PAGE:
What do you do when you fail? The trite answer is to learn from your mistake and apply your lessons in the future so that it doesn’t happen again. That’s easier said than done; especially when you’re in the middle of failing.
That’s what I was thinking about two weeks ago as I was standing in a McDonald’s parking lot soaked to the bone in my own sweat and waiting for my parents to come pick me up because I was too exhausted to run any more. This was the first time I can recall ever starting a run that I could not finish myself.
I’ve had bad runs before, but, I adjust my runs based on conditions on the ground. I could always make my way back to where I started before. That was true even for the infamous 2007 Chicago Marathon. I didn’t finish that race, but I could still walk back to the finish area. This time I couldn’t do that because I was too far away to walk myself home. How did I get myself into this situation?
Overly aggressive goal
I’m signed up for the Chicago Marathon again. That race isn’t until October but training traditionally starts in June. When it comes to running, I’m not a person who procrastinates and I wanted to get off to a strong start.
My goal was to run 17 to 18 miles for my first ‘official’ long run. This may sound excessive, even to seasoned marathon runners. Most marathon training plans start off with long runs of 10 to 12 miles, but that’s where my head was. It certainly was not my smartest idea ever, but that alone didn’t cause my problem. I probably could have handled that mileage when the temperature was 50 degrees and it was cloudy. Could I do that in more extreme conditions? That’s a different question.
We’re having an early heat wave in the Midwest. That Saturday was the first time we had hot weather in 2016. The high temperature went from 70 degree to mid 90s in a day. That’s a big jump, but I wasn’t too worried about it. I’d run in hot weather before. The only adjustment I made was to start an hour or two earlier than I normally would.
When I headed out the door at 7:00 the temperature was already in the 80s with 80% humidity, and the sun was hot. I started to realize this was not a great idea, but I figured that I could adjust on the fly. If things were really bad out there I could always run a shorter distance by turning back earlier than planned. That’s what I’ve done before and things always worked out fine.
At around mile 6 I decided it was too hot and humid to stick to my original plan. I turned around and started to head back home. 12 miles would be good enough for that day. As it turned out, even that was too much because within 20 minutes I couldn’t run any further. I was still 4 miles away from home.
No back up plan
I had not accounted for this situation. I had literally gone too far and this was the biggest contributor to my problem. Like Icarus I had flown too close to the sun and my wings of wax/pastrami were melting. Walking home would probably take 90 minutes and frankly I’m not sure I was hydrated enough to even handle that.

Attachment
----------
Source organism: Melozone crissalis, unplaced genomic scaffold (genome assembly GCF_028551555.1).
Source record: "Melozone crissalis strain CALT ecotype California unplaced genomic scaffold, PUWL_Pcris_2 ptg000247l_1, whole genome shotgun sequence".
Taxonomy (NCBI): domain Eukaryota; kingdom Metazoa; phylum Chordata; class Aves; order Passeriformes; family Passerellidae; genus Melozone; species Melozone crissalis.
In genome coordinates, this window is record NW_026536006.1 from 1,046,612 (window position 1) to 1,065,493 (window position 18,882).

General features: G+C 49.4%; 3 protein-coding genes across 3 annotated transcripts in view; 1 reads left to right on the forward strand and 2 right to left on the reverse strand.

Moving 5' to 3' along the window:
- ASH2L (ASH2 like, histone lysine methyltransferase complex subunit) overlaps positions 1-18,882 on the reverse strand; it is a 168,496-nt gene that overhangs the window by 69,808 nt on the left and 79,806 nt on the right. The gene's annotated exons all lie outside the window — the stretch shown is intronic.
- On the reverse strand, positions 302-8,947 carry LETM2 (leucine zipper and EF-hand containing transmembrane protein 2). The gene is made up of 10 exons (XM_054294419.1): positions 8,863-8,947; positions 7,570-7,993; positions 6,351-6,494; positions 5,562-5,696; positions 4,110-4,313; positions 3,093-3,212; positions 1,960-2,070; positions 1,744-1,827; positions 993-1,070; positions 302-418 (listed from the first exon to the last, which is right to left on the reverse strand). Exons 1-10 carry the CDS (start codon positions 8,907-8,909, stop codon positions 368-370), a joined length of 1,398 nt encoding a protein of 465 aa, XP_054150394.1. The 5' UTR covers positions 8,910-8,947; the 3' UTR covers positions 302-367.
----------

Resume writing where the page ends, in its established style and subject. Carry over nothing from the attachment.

So I swallowed my pride and called my parents for a ride. Luckily I started carrying my phone in a spibelt last year when joined the 2010s and tracked my runs using Strava. Also, fortunately I caught my parents before they had breakfast at the Courier Cafe.
Correcting for the future
OK, so that’s how I got into that mess. Things happen. It’s not the end of the world. There are worst things in life than having to call your parents unexpectedly for a ride home. With that being said, I don’t want to make this a regular habit.
The easiest thing to correct is the absence of a back up plan. As a matter of principle I want to have aggressive goals in life. There’s always going to be new conditions and sometimes you simply can’t trust yourself to adjust on the fly. However you can have an explicit back up plan to anything that you do.
In this particular situation that means I don’t go too far away from home on my long run. My planned course was basically to run in a straight line away from home, turnaround, and run back retracing my steps. That’s a decent plan for Hansel and Gretel and not getting lost in a foreign city, but it’s hardly needed for a town I’ve lived in for 20+ years.
Instead of that, I now run in multiple 4-6 mile loops where I never get more than 2 miles away from home, which in case of emergency is a more manageable walk home. The added benefit is that I can plan out my bio breaks at home a lot better and not have to be that weirdo sneaking in the side door to use the bathroom at McDonalds.
Thanks for reading and allowing me to indulge in shameless self-deprecation.